Page last updated at 23:58 GMT, Thursday, 4 February 2010

Banker insists he deserves his bonus

Man in silhouette

Investment bankers have been much maligned in recent months, with their salaries and bonuses evoking much anger and despair among the general public. Here one young investment banker describes what they do, how much they earn and why they are worth it.

When first setting out, I was not sure what I wanted to do in life. I knew that whatever I eventually decided to do, investment banking would be a good door opener. I knew that whatever I applied to do later, future employers would look look favourably on it.

Apart from that it's fast-paced, which I like, and it's very results orientated.

The money was also a factor - if it was less I'm not sure I'd have applied.

And it's intellectually stimulating.

Average day

I usually come in at 9-9.30am. In terms of the daily tasks, there is a lot of [financial] modelling. A very common modelling task I do is; how would this company perform if you put this much debt on it.

Another common one is valuation analysis, so you basically model what you think the performance of the company will be over the next 10 years and then come up with a value that you should assign to that performance.

The expectation is that you will work past 9pm, a minimum 12 hour day. You can safely say that you will be working at the weekend, most weekends.

The average for a week is a 100 hours, something like that. My manager expects me to put in these hours.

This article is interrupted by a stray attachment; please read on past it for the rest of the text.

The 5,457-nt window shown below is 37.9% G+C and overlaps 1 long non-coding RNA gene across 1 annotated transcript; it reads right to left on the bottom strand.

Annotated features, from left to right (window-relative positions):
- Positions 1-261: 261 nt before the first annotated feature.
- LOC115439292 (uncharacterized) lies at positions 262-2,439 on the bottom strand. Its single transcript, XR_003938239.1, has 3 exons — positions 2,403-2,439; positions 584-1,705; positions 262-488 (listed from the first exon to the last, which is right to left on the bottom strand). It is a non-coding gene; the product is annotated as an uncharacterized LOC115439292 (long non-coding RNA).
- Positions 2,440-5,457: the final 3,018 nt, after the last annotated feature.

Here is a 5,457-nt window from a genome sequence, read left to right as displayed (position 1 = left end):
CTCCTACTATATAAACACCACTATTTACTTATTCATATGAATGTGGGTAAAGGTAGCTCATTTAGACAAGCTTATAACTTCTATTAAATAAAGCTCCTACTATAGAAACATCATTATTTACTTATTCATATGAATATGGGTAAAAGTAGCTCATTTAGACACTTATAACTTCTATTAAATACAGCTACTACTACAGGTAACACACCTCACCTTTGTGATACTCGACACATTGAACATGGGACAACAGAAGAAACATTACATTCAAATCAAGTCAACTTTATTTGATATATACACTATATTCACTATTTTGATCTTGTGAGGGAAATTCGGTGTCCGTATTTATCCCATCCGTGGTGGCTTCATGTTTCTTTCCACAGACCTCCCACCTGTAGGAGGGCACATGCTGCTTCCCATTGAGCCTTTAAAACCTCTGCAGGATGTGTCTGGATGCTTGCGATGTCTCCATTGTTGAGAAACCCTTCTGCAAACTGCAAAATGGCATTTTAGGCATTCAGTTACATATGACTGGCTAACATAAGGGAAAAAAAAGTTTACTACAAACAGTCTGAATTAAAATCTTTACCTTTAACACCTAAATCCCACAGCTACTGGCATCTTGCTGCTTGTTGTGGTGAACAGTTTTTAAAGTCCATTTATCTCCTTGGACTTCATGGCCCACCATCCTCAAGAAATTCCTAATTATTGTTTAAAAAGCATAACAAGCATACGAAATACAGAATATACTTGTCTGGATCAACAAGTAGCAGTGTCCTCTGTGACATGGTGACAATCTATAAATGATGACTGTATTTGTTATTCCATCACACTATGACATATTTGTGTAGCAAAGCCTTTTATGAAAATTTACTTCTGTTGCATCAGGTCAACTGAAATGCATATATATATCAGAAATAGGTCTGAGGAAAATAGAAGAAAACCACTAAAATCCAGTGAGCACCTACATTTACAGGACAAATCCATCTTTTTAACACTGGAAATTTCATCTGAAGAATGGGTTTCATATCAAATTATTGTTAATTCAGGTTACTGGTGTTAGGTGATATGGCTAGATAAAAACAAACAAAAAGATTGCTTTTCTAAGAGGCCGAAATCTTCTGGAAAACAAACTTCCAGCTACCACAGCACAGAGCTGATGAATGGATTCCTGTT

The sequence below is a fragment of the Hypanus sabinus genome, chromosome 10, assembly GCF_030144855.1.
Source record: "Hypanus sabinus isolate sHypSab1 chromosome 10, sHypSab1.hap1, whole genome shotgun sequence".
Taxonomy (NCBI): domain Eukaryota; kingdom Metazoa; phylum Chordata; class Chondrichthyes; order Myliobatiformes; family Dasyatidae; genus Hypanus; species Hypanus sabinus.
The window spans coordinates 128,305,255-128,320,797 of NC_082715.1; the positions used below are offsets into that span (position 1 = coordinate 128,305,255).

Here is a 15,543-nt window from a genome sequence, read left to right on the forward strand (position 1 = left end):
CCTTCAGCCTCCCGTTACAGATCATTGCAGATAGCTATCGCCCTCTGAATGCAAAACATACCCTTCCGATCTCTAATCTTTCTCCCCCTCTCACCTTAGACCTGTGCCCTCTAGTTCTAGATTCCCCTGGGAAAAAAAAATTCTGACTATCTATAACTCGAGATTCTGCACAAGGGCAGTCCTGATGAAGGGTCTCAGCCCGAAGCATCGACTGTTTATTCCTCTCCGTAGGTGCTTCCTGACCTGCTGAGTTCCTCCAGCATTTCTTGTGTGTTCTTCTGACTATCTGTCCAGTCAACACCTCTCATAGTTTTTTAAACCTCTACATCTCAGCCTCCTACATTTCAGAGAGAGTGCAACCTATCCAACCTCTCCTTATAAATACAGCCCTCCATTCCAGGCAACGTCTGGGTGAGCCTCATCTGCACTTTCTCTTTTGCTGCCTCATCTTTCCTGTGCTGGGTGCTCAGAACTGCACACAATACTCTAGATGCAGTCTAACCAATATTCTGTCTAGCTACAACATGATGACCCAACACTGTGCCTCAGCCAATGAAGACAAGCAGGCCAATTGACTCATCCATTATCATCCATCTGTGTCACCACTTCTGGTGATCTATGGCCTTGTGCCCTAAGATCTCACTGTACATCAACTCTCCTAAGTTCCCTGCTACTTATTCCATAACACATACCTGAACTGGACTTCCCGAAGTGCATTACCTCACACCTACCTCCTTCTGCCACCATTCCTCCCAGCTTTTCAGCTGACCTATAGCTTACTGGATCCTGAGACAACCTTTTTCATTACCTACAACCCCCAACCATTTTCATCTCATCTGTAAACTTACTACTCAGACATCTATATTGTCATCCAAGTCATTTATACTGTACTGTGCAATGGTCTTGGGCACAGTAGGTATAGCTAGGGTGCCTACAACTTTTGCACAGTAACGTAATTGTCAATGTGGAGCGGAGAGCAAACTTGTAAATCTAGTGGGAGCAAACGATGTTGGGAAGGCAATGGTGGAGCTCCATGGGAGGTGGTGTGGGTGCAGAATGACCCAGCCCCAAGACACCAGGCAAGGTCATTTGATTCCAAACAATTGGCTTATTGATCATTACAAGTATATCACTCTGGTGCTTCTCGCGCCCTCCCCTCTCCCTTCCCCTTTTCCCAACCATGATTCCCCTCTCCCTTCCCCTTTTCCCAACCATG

Bonus hopes

My base salary is £50,000 per year and my bonus.

The usual expectation is that your bonus is somewhere around 90%to 110% of your base salary.

The number I've targeted for this year is a £40,000 bonus, but it's hard to say because the past couple of years have been so difficult because of the credit crunch and bonuses haven't been typical at all.

If I get below £30,000 I will be very, very disappointed and quite shocked. Though how shocked will depend on whether other people at my level get that.

If they were to tell me it was £30,000, I'd definitely say that was way below my expectations.

I've been working very hard and put in extremely long hours. I am rarely home before 11pm.

My bank has done quite well this year and we're constantly told we're doing very well, so I don't see how they could justify paying us just £30,000, given the performance of the bank and given that other banks are likely to pay people at my level more than that.

My base salary at £50,000 is already below what is expected for my level at other banks. I think most others pay £55,000 and I think a £30,000 bonus is likely to be below what other banks are paying as well.

Lot of money

I have a lot of friends who aren't in banking and who earn a lot less than me. And if I think about it, at my age, it's a lot of money.

Also, for the money I'm earning, I don't think I'm giving back to society at that level. So from that respect, I think it's a lot of money.

If all investment banks paid at a lower level, I wouldn't really be bothered by it. It's just the fact that I know the other banks pay more and I just feel that my bank would be taking advantage of me if they were paying me less.

It also comes back to the hours. If I look at my friends, yes, they earn a lot less than me, but they have a much nicer lifestyle.

They are able to go out with their friends after work, and take two to three weeks holidays. In investment banking, for an analyst, its almost unheard of to take two weeks holiday.

I can completely understand why the general public are angry that RBS should be paying bonuses.

But I know that if they don't pay the bonuses, people will leave RBS and that's the end of the bank.

The reality is that people work in banking mainly for the money.


The BBC has agreed to conceal the identity of the investment banker and that of his employer.

broadcast the interview on 4 February 2010.



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